HR and benefits pros are well aware that employees don’t actually have to use the phrase FMLA when requesting the law’s protections. But courts can’t expect employers to be virtually “clairvoyant” … can they?
Lanier v. Univ. of Texas Southwestern Medical Center tested the limits of how far employers must go to determine if FMLA leave is in play.
Background: Chrisanne Lanier was a business analyst for the University of Texas Southwestern Medical Center. As part of her job description, Lanier was required to take part in a rotating schedule of on-call duty. The on-call duty, which consisted of 24-hour on-call coverage support, took place about once every twelve weeks for business analysts.
When Lanier was on her on-call rotation, she sent a text message to her supervisor alerting him that she’d be unable to work that night because her father was in the emergency room. Lanier’s supervisor let her know that another analyst would cover her on-call duties that night. Following the text message, Lanier ended up switching her on-call rotation with another employee.
But here’s where things went awry.
Nowhere to be found
When Lanier was supposed to be making up her on-call rotation week, she couldn’t be reached via phone. Her supervisor confronted Lanier about being unreachable, and she proceeded to return her laptop and pager, and leave the office without offering any type of explanation.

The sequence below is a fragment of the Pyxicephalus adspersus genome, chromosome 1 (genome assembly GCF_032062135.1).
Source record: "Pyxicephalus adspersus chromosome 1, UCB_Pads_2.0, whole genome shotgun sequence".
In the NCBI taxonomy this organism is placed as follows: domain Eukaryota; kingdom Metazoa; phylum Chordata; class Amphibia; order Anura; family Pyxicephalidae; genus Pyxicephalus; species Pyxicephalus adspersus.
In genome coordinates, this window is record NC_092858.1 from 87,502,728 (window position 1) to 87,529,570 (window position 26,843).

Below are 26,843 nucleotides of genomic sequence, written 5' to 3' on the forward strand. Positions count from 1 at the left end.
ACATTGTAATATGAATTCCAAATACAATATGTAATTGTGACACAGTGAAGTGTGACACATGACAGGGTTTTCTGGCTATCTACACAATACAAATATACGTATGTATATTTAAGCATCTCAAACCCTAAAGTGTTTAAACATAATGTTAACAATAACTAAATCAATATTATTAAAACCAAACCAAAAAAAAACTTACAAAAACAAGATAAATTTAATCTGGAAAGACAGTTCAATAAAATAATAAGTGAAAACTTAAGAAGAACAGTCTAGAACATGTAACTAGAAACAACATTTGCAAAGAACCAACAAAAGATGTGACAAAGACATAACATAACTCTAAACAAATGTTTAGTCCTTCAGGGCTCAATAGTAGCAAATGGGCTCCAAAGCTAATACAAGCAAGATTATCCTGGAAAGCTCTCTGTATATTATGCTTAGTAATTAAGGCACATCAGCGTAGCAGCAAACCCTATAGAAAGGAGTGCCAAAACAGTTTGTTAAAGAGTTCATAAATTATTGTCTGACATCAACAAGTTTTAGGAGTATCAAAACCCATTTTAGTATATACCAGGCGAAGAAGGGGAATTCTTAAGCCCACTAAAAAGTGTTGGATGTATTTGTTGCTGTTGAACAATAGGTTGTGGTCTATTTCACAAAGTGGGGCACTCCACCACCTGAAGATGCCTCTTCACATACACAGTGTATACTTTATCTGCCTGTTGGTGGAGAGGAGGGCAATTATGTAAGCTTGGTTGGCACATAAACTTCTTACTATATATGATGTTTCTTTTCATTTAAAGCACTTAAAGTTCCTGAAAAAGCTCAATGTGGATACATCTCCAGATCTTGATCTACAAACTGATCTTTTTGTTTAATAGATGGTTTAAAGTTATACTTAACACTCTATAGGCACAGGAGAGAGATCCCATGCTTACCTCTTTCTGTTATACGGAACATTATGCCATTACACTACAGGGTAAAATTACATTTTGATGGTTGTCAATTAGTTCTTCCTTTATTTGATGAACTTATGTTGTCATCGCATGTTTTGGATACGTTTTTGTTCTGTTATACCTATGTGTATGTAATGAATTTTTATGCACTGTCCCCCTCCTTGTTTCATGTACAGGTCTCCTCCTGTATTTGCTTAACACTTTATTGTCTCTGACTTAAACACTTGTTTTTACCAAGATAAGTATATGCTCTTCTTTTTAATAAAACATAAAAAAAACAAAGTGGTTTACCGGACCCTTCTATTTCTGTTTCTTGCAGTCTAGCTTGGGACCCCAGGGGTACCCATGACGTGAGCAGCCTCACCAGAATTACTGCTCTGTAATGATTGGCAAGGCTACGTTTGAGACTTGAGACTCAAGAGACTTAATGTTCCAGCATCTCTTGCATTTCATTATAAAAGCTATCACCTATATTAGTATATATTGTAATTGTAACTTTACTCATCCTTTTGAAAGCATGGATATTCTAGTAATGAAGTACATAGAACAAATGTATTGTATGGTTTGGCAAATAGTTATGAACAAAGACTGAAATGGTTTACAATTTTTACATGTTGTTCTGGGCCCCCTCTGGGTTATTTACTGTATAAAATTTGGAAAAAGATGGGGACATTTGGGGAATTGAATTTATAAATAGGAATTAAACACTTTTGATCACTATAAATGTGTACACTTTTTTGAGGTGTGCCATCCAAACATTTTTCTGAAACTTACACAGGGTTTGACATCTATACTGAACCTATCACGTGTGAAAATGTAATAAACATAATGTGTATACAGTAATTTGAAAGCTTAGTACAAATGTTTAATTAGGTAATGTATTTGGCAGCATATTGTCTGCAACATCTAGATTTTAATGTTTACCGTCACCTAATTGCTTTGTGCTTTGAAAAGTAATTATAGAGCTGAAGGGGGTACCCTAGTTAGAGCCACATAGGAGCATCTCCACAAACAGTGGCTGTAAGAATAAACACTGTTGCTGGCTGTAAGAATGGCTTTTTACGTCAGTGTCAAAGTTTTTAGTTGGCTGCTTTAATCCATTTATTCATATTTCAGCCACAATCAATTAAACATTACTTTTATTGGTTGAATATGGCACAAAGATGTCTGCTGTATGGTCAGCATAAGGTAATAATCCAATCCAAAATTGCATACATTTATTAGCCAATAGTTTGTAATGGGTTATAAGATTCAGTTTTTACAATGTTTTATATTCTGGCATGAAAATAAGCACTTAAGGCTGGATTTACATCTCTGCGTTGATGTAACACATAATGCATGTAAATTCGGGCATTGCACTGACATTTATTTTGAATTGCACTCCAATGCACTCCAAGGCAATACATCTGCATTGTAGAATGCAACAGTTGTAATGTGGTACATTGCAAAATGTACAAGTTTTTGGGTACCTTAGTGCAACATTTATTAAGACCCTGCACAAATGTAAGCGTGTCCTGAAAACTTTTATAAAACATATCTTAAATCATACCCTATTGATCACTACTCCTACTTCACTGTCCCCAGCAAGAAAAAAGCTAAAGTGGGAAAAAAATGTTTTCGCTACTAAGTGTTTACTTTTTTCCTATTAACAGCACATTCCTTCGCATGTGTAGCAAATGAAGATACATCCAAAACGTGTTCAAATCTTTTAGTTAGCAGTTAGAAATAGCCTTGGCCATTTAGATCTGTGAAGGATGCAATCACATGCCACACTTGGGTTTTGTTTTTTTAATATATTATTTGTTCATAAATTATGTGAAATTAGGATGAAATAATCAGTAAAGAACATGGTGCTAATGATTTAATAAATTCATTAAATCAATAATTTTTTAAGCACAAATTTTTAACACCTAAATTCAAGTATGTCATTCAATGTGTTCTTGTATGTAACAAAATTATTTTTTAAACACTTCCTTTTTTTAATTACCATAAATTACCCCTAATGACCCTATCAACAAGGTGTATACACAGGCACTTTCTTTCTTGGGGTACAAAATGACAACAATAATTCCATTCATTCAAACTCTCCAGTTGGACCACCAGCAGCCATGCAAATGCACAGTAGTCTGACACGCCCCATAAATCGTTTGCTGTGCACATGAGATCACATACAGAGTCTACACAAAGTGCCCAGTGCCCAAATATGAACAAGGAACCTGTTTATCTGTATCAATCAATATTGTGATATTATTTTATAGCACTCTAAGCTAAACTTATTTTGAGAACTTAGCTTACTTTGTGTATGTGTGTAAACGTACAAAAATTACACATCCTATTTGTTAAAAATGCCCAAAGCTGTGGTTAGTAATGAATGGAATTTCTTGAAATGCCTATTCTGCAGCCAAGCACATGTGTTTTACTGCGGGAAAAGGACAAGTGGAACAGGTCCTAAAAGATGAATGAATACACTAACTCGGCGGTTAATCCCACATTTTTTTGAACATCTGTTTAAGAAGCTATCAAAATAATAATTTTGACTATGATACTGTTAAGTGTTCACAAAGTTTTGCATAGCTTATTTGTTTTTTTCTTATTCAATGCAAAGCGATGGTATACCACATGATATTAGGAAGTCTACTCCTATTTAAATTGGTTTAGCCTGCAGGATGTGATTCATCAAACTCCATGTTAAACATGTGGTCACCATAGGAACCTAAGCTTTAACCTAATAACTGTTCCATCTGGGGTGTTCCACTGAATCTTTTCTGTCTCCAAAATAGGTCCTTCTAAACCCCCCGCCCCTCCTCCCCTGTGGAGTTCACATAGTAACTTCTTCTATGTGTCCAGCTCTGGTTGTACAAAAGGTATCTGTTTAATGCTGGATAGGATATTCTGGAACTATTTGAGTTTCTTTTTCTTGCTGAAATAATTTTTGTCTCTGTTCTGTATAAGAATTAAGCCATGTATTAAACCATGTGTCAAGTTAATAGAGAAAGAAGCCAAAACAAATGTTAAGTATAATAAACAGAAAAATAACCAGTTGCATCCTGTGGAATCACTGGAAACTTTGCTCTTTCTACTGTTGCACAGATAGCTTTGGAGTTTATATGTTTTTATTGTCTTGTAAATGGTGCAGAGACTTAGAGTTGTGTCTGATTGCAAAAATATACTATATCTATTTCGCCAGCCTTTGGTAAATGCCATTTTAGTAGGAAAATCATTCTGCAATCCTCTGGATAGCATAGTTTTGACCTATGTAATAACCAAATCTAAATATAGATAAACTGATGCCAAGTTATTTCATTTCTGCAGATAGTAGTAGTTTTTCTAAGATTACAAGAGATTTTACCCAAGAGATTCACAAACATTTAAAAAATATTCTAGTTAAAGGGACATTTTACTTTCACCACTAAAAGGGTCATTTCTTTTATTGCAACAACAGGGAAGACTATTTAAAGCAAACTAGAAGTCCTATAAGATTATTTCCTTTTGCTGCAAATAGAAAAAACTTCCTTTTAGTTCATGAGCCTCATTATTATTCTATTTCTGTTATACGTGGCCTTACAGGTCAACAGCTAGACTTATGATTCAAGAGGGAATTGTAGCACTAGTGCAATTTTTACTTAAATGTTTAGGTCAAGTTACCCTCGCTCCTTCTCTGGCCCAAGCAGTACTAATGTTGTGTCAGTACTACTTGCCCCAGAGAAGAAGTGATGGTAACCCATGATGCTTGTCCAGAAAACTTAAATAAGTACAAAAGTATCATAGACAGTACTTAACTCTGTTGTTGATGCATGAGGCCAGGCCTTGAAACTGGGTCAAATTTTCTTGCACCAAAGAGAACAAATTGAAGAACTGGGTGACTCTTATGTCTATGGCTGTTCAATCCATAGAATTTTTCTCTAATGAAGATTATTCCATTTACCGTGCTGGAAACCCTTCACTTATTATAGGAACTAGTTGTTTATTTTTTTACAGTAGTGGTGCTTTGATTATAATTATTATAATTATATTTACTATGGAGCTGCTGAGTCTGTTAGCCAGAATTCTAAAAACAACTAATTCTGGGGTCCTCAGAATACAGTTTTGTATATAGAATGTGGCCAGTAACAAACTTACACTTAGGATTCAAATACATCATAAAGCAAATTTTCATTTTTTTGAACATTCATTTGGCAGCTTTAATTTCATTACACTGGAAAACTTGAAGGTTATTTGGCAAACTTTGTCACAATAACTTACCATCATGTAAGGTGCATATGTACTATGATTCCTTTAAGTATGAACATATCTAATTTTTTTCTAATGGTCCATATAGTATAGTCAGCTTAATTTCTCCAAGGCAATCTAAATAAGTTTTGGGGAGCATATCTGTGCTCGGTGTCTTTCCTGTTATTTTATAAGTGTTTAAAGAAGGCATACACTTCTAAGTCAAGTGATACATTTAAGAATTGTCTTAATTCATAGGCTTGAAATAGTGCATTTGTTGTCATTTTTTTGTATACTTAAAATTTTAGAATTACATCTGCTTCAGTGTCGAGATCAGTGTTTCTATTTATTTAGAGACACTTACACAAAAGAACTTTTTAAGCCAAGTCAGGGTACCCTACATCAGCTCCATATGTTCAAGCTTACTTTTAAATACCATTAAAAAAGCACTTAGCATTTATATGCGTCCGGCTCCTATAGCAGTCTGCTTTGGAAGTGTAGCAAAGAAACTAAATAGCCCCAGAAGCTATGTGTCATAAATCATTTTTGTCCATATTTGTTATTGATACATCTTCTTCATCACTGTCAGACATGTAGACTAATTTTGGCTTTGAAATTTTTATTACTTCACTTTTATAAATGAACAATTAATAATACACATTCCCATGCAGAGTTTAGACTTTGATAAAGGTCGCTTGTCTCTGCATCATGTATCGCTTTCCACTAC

This led Lanier’s supervisor to inform her that he’d be accepting her resignation, which in turn prompted Lanier to file a lawsuit against her employer for interfering with her FMLA rights.
Her claim: Based on the text message she sent regarding her father’s ER visit, the company should’ve know she was in need of protected FMLA leave. Plus, Lanier said her supervisor should’ve looked into the situation further because he knew that her father was over 90 and in poor health.
‘Not required to be clairvoyant’
An appeals court court sided with the employer.
Even though an employee doesn’t have to specifically use the phrase “FMLA leave” the court said Lanier was required to give her employer sufficient notice to determine whether the request for time off could fall under FMLA, which she didn’t do.
The court said even though an employer has a responsibility to inquire further if statements made by the employee warrant FMLA, “the employer is not required to be clairvoyant.”
Based on the text message the supervisor received, which only requested that Lanier be relieved of her on-call duty on the night she sent the message, the court ruled it was unreasonable to expect the supervisor to know that Lanier meant to request FMLA, the court added.